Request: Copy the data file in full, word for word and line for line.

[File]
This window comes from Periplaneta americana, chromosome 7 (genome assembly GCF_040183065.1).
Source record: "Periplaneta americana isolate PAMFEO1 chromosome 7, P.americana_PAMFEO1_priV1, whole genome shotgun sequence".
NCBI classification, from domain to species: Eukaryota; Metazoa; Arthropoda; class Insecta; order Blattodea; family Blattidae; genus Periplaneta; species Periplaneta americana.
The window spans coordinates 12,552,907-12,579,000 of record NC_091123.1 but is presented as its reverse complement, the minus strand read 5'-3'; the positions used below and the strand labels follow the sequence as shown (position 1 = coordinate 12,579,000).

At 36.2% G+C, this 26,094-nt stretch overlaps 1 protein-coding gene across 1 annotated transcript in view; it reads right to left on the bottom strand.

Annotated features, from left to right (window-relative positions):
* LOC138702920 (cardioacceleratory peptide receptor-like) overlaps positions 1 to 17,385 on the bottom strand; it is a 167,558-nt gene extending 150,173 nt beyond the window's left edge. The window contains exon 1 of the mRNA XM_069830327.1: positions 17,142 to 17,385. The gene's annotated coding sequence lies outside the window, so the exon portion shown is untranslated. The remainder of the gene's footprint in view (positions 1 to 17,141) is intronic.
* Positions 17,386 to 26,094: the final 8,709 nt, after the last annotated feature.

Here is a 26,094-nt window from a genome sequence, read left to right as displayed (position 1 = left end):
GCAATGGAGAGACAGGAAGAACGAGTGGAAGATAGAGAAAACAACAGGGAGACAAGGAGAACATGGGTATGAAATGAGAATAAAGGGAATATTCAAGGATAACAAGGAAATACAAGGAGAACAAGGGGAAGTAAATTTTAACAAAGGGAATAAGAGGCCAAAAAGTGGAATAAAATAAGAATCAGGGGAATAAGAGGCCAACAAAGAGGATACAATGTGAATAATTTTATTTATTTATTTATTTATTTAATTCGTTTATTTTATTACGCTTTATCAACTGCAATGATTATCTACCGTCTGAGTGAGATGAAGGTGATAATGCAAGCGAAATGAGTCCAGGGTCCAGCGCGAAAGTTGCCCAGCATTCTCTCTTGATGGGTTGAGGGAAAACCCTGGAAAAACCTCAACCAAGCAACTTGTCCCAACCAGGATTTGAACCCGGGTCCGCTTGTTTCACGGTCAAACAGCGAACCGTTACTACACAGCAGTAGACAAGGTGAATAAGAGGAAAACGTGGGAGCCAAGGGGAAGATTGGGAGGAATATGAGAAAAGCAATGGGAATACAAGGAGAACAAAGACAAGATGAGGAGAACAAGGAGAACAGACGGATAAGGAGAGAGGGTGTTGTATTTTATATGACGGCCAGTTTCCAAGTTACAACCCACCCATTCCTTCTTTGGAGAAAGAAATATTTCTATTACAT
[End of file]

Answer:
This window comes from Periplaneta americana, chromosome 7 (genome assembly GCF_040183065.1).
Source record: "Periplaneta americana isolate PAMFEO1 chromosome 7, P.americana_PAMFEO1_priV1, whole genome shotgun sequence".
NCBI classification, from domain to species: Eukaryota; Metazoa; Arthropoda; class Insecta; order Blattodea; family Blattidae; genus Periplaneta; species Periplaneta americana.
The window spans coordinates 12,552,907-12,579,000 of record NC_091123.1 but is presented as its reverse complement, the minus strand read 5'-3'; the positions used below and the strand labels follow the sequence as shown (position 1 = coordinate 12,579,000).

At 36.2% G+C, this 26,094-nt stretch overlaps 1 protein-coding gene across 1 annotated transcript in view; it reads right to left on the bottom strand.

Annotated features, from left to right (window-relative positions):
* LOC138702920 (cardioacceleratory peptide receptor-like) overlaps positions 1 to 17,385 on the bottom strand; it is a 167,558-nt gene extending 150,173 nt beyond the window's left edge. The window contains exon 1 of the mRNA XM_069830327.1: positions 17,142 to 17,385. The gene's annotated coding sequence lies outside the window, so the exon portion shown is untranslated. The remainder of the gene's footprint in view (positions 1 to 17,141) is intronic.
* Positions 17,386 to 26,094: the final 8,709 nt, after the last annotated feature.

Here is a 26,094-nt window from a genome sequence, read left to right as displayed (position 1 = left end):
GCAATGGAGAGACAGGAAGAACGAGTGGAAGATAGAGAAAACAACAGGGAGACAAGGAGAACATGGGTATGAAATGAGAATAAAGGGAATATTCAAGGATAACAAGGAAATACAAGGAGAACAAGGGGAAGTAAATTTTAACAAAGGGAATAAGAGGCCAAAAAGTGGAATAAAATAAGAATCAGGGGAATAAGAGGCCAACAAAGAGGATACAATGTGAATAATTTTATTTATTTATTTATTTATTTAATTCGTTTATTTTATTACGCTTTATCAACTGCAATGATTATCTACCGTCTGAGTGAGATGAAGGTGATAATGCAAGCGAAATGAGTCCAGGGTCCAGCGCGAAAGTTGCCCAGCATTCTCTCTTGATGGGTTGAGGGAAAACCCTGGAAAAACCTCAACCAAGCAACTTGTCCCAACCAGGATTTGAACCCGGGTCCGCTTGTTTCACGGTCAAACAGCGAACCGTTACTACACAGCAGTAGACAAGGTGAATAAGAGGAAAACGTGGGAGCCAAGGGGAAGATTGGGAGGAATATGAGAAAAGCAATGGGAATACAAGGAGAACAAAGACAAGATGAGGAGAACAAGGAGAACAGACGGATAAGGAGAGAGGGTGTTGTATTTTATATGACGGCCAGTTTCCAAGTTACAACCCACCCATTCCTTCTTTGGAGAAAGAAATATTTCTATTACAT